If you have a large flat iron grill you're in good shape. If you're going to be limited to large wok style pots over a propane burner it's an entirely different thing.
I agree with the 3 cups of cooked rice per person plan. Some people don't even like rice in any form so you may have a few left overs. Pack a dozen bread rolls and some butter just in case.
Thanks very much for the replies so far. All have been very helpful!
Here's the details since you guys have been asking:
I plan on preparing the main dish vegan and adding components to certain batches. The following veggies will in the base dish:
yellow or white onion
canned water chestnuts
MAYBE mushrooms (since there are a fair amount of people who hate them)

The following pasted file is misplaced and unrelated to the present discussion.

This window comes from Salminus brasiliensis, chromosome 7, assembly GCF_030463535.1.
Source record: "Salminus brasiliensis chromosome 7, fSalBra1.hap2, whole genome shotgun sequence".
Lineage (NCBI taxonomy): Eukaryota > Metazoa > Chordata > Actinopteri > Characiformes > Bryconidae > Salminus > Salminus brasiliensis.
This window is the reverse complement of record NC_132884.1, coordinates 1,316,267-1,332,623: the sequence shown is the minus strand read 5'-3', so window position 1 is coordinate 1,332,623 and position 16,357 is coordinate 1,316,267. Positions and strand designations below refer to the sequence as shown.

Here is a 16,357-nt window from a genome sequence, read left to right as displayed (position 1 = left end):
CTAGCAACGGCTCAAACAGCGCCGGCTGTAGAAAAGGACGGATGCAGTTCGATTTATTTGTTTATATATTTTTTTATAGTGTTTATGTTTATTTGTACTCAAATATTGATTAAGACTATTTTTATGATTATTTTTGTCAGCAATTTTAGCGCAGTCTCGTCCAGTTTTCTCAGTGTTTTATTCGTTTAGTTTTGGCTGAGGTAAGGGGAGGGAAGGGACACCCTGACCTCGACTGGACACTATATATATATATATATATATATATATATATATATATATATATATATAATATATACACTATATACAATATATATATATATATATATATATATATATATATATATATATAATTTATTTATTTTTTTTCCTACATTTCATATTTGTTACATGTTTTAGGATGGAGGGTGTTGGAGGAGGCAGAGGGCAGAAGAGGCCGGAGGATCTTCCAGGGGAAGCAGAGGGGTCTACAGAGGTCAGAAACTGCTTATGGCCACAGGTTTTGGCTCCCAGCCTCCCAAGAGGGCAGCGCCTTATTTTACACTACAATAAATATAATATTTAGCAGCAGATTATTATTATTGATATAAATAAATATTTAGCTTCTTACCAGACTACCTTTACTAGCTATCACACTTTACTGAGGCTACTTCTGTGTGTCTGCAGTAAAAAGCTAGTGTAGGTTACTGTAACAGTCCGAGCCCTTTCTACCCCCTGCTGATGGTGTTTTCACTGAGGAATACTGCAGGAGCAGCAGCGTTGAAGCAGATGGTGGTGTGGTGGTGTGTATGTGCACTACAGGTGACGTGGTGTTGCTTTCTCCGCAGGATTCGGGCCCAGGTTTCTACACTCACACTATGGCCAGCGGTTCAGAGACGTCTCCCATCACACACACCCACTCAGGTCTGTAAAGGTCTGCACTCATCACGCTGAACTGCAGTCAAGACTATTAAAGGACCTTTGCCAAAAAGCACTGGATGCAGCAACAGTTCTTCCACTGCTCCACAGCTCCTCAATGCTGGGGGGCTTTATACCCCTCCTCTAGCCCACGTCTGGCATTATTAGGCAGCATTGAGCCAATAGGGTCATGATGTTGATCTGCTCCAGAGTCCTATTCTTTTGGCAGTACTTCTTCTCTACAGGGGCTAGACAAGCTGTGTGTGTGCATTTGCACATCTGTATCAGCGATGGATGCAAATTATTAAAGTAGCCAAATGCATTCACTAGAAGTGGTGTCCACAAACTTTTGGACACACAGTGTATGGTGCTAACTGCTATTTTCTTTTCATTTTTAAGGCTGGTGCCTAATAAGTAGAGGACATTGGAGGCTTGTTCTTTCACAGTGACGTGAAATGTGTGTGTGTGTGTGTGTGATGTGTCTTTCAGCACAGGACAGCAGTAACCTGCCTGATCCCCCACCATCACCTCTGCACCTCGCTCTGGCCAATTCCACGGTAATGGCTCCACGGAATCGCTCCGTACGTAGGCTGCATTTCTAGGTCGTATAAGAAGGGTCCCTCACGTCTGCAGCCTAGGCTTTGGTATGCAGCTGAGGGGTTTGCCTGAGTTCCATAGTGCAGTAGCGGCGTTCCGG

no nuts - can't risk allergic reactions where we'll be. it's remote.
Vegans and vegetarians will be able to add chunks of fried tofu. Ovo-lacto vegetarians, and those with religious restrictions can add fried egg. Carnivores will get to add some BBQ pork that we are purchasing from KauKau in Seattle (which is commonly regarded as the best Chinese BBQ Pork in our city.)
I'm still polling people on how many eat pork. Once I get that number I need to figure out how much pork to allow for each person. I'd like to allow generous portions of it since it's so ridiculously good, but I need to figure out the budget first.
As for a kitchen set up we will have a 12' x 15' kitchen area (walled & covered) with a stainless steel sink, and several tables to prep. We will have lots of pots/pans and a grill to go on top of the (2) 2-burner stoves. It's a nice setup.